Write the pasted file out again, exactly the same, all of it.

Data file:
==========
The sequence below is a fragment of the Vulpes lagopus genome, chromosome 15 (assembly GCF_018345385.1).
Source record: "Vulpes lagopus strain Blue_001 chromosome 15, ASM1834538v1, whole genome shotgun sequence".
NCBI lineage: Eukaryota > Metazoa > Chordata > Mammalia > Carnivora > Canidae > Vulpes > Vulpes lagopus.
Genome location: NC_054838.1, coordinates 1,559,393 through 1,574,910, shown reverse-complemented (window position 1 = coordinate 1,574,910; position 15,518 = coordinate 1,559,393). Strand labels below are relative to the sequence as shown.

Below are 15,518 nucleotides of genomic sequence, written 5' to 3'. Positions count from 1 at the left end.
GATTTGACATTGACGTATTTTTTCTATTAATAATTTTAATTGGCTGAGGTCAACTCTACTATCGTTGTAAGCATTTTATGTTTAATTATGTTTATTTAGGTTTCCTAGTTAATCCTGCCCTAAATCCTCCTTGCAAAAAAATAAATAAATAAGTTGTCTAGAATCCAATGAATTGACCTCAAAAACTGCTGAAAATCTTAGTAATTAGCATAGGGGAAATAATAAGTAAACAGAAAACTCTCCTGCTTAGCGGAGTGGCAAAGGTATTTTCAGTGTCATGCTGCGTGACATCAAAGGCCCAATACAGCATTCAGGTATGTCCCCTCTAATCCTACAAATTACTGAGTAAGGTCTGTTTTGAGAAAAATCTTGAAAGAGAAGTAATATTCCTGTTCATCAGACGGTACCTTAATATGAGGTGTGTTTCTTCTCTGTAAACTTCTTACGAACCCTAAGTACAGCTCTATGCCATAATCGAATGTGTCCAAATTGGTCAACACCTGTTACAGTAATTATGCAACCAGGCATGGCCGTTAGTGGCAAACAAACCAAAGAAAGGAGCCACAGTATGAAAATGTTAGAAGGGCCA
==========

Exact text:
The sequence below is a fragment of the Vulpes lagopus genome, chromosome 15 (assembly GCF_018345385.1).
Source record: "Vulpes lagopus strain Blue_001 chromosome 15, ASM1834538v1, whole genome shotgun sequence".
NCBI lineage: Eukaryota > Metazoa > Chordata > Mammalia > Carnivora > Canidae > Vulpes > Vulpes lagopus.
Genome location: NC_054838.1, coordinates 1,559,393 through 1,574,910, shown reverse-complemented (window position 1 = coordinate 1,574,910; position 15,518 = coordinate 1,559,393). Strand labels below are relative to the sequence as shown.

Below are 15,518 nucleotides of genomic sequence, written 5' to 3'. Positions count from 1 at the left end.
GATTTGACATTGACGTATTTTTTCTATTAATAATTTTAATTGGCTGAGGTCAACTCTACTATCGTTGTAAGCATTTTATGTTTAATTATGTTTATTTAGGTTTCCTAGTTAATCCTGCCCTAAATCCTCCTTGCAAAAAAATAAATAAATAAGTTGTCTAGAATCCAATGAATTGACCTCAAAAACTGCTGAAAATCTTAGTAATTAGCATAGGGGAAATAATAAGTAAACAGAAAACTCTCCTGCTTAGCGGAGTGGCAAAGGTATTTTCAGTGTCATGCTGCGTGACATCAAAGGCCCAATACAGCATTCAGGTATGTCCCCTCTAATCCTACAAATTACTGAGTAAGGTCTGTTTTGAGAAAAATCTTGAAAGAGAAGTAATATTCCTGTTCATCAGACGGTACCTTAATATGAGGTGTGTTTCTTCTCTGTAAACTTCTTACGAACCCTAAGTACAGCTCTATGCCATAATCGAATGTGTCCAAATTGGTCAACACCTGTTACAGTAATTATGCAACCAGGCATGGCCGTTAGTGGCAAACAAACCAAAGAAAGGAGCCACAGTATGAAAATGTTAGAAGGGCCA